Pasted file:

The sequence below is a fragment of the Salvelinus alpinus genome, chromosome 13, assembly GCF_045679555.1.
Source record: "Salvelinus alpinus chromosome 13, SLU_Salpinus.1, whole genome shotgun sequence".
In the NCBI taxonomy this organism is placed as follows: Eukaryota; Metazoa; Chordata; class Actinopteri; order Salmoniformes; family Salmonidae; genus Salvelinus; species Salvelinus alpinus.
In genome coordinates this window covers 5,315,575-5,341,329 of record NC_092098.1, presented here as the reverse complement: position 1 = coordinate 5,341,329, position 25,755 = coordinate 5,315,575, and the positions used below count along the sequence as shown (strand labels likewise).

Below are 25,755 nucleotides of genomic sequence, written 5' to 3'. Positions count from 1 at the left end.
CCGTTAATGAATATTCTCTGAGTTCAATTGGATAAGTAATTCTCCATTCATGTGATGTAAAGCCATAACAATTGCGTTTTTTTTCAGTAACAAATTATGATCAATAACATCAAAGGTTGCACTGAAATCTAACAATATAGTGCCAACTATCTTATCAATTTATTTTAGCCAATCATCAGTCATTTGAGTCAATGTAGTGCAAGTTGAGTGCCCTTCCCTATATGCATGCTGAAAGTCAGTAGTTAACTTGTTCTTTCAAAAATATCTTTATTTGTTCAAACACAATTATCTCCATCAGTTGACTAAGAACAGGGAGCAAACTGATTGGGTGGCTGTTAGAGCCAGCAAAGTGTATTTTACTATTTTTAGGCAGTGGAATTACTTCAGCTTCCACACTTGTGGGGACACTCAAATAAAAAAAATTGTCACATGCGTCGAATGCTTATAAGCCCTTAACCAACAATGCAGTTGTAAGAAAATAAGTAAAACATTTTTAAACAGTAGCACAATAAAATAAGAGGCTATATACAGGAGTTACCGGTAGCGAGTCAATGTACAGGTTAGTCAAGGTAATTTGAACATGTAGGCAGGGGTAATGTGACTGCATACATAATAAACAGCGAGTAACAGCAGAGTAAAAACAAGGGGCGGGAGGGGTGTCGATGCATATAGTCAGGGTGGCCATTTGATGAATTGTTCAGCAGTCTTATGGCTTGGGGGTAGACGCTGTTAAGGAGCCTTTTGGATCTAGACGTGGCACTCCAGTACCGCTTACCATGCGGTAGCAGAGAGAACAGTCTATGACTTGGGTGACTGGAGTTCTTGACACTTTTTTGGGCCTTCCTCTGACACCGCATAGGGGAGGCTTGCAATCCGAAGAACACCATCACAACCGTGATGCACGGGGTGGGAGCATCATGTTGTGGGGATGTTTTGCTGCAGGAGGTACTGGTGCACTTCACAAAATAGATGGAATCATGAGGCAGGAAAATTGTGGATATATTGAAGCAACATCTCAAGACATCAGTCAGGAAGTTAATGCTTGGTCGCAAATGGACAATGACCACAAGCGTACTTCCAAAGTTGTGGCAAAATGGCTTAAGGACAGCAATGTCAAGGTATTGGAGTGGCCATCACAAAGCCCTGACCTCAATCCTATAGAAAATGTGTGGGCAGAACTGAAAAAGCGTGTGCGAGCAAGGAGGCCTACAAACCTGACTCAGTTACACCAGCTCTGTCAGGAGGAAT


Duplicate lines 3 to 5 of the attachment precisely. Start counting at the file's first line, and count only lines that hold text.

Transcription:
In the NCBI taxonomy this organism is placed as follows: Eukaryota; Metazoa; Chordata; class Actinopteri; order Salmoniformes; family Salmonidae; genus Salvelinus; species Salvelinus alpinus.
In genome coordinates this window covers 5,315,575-5,341,329 of record NC_092098.1, presented here as the reverse complement: position 1 = coordinate 5,341,329, position 25,755 = coordinate 5,315,575, and the positions used below count along the sequence as shown (strand labels likewise).

Below are 25,755 nucleotides of genomic sequence, written 5' to 3'. Positions count from 1 at the left end.